The weakest link in the Karma battery

This is just too relevant for quality management to pass by. Plus it is about a nice car, which makes it even more difficult to ignore. The car is Fisker Karma, the plug-in hybrid with a massive battery pack. The issue is with the battery pack, supplied by A123 company. This piece from Bloomberg provides a fairly comprehensive overview of the case, but here are couple of excerpts that are particularly interesting:

Five customers are potentially affected by the defects, David Vieau, the company’s chief executive officer, told reporters today in a conference call. The root cause of a $107,000 Fisker Karma model shutting down in tests this month by Consumer Reports is associated with A123’s defective batteries, Vieau said, without naming other customers.

 

The cause of the defects described today was faulty calibration of one of four welding machines in the Michigan plant that caused misalignment of a component in some cells, Vieau said today. The flaw could cause an electrical short, which could result in premature failure of the battery or decrease performance and reduce battery life, he said.

 

While the rate of total cells welded by the faulty machine is “a fraction” of the product A123 made in the Michigan plant, the probability is “very high” that a module or pack contains a defect because of the number of cells that go into them, Vieau said. “We feel that virtually all the product that we produce in this facility has been effectively contaminated by this particular defect,” he said.

First, it is commendable that A123 has identified the root cause and were able to nail it down to a particular production step, and they’ve done so pretty quickly. Second, the case underscores the importance of quality management when there is a massive interaction between components in a product. One faulty part out of a thousand can trigger a chain reaction, thus leading to the failure of the entire product. In this case, it is surprising that such possibility was not prevented by the design of the battery.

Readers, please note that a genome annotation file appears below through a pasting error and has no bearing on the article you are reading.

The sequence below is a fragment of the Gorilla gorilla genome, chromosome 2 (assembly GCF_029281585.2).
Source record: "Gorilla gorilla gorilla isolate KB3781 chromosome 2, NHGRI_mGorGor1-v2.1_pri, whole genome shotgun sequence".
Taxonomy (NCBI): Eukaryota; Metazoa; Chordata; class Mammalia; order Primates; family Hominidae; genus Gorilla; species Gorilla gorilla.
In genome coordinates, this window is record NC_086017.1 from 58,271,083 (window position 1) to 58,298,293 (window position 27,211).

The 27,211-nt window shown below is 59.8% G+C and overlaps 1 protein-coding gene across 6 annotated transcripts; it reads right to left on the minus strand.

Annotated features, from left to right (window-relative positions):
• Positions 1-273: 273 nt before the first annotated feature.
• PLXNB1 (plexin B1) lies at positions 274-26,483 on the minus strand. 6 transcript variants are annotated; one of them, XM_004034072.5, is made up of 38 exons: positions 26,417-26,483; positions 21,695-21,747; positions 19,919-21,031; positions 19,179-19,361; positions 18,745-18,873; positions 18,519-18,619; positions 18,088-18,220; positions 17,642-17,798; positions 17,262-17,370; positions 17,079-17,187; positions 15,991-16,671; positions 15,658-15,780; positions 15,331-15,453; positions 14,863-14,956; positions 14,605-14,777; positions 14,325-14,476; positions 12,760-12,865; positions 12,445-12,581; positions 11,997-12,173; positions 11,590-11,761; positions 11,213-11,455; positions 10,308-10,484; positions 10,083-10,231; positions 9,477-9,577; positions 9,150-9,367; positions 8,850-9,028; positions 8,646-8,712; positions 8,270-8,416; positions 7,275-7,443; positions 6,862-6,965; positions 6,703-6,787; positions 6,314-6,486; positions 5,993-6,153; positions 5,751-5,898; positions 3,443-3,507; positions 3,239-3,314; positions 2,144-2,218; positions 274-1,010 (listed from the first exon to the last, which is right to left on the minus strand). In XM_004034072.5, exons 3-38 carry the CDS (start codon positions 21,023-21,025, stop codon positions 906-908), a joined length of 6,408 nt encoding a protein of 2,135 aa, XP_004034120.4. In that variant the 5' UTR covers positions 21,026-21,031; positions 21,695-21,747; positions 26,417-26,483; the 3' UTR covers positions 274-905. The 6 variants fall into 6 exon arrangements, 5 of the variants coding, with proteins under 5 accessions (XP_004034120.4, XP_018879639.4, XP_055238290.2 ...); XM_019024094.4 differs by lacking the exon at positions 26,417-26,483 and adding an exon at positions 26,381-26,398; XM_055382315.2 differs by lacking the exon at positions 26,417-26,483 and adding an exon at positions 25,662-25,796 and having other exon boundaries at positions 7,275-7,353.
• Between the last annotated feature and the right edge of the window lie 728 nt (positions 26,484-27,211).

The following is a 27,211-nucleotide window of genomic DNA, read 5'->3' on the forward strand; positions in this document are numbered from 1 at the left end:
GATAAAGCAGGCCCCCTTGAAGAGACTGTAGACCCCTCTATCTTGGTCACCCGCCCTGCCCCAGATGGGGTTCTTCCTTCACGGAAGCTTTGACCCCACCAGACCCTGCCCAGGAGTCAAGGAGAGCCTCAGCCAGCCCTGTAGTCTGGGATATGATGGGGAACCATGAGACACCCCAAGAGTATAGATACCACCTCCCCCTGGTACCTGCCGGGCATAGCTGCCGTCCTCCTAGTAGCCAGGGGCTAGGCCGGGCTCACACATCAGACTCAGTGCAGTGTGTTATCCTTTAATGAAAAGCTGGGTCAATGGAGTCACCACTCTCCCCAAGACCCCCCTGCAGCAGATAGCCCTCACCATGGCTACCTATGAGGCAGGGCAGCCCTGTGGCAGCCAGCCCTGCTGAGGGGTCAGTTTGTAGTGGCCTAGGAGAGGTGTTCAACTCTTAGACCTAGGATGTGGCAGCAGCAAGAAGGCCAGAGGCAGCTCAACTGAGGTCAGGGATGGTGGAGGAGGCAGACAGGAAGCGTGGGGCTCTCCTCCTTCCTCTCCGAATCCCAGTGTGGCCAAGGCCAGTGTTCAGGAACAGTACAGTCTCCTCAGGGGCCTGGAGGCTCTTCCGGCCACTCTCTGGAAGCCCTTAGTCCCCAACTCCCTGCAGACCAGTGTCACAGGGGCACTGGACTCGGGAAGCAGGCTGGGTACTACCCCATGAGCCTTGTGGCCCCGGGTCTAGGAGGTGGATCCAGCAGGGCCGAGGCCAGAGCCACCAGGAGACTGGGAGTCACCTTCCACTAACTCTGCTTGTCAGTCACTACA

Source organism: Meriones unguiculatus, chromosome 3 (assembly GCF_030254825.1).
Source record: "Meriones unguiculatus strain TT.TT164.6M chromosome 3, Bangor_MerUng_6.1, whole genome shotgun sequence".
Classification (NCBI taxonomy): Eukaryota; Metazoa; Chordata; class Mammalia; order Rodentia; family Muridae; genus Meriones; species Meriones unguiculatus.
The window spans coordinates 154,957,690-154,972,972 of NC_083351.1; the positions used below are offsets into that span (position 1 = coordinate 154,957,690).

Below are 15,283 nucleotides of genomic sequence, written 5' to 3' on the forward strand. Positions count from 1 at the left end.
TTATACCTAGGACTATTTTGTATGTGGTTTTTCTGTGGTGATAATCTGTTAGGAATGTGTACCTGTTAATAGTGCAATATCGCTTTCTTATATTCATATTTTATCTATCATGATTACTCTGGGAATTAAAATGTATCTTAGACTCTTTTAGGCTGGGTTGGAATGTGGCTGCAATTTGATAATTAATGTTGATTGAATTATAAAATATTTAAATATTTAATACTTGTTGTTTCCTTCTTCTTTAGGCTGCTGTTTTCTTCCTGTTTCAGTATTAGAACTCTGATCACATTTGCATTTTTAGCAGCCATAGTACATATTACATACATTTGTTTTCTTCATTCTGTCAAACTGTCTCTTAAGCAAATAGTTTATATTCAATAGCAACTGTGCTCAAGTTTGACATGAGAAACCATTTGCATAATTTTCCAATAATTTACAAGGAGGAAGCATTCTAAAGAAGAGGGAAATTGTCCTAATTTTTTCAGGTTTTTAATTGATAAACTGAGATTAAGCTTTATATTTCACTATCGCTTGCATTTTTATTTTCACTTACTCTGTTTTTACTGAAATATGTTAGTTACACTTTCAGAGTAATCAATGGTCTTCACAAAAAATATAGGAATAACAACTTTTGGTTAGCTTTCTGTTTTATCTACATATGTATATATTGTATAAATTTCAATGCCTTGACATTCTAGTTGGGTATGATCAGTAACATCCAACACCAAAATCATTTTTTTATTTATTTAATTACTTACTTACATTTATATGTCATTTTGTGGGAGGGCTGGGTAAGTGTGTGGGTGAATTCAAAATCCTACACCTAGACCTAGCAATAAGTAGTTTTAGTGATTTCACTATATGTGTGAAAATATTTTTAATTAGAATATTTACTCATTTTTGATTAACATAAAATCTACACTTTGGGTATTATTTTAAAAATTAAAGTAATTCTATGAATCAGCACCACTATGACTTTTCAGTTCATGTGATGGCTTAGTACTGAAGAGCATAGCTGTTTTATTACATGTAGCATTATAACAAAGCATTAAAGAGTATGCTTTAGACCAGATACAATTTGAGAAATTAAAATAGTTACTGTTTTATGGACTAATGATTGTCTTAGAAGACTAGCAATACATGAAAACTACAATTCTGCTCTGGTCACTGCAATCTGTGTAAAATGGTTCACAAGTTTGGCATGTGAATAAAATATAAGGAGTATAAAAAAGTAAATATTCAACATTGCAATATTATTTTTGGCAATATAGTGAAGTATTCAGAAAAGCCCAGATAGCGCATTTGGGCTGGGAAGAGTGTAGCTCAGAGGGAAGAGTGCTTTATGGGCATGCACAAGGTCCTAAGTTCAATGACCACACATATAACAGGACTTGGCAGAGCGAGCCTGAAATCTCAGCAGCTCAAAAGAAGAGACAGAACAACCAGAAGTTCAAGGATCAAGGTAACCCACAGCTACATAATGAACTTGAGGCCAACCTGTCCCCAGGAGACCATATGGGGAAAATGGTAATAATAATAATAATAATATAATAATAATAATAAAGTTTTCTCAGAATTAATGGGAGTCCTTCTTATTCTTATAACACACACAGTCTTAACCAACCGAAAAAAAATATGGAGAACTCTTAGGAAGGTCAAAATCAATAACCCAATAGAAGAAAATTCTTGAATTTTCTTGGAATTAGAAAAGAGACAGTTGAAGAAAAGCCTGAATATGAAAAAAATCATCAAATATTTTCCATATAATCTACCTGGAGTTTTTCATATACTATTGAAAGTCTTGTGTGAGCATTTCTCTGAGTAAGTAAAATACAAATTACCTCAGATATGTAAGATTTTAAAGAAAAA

A123 seems to be doing well in terms of damage control though. For one thing they are undertaking the replacement of $55M worth of batteries made at the Michigan plant. Also they are upping warranty terms on Karma’s batteries, clearly betting on the future demand. Such level of interaction between the companies is remarkable. Probably it has to do with the fact that A123 holds a stake in Fisker who is its major customer.

 

Will globalization help Ford manage inventory?

So here we go again – car inventory at Ford is growing, specifically, new Focuses and Fiestas. WSJ reported on this recently and so did my colleagues at Kellogg. The graph of inventory is indeed telling, so I’ll repost it here.

We know what such inventory stockpiles usually leads to – lower prices. This time, though, it can be different.

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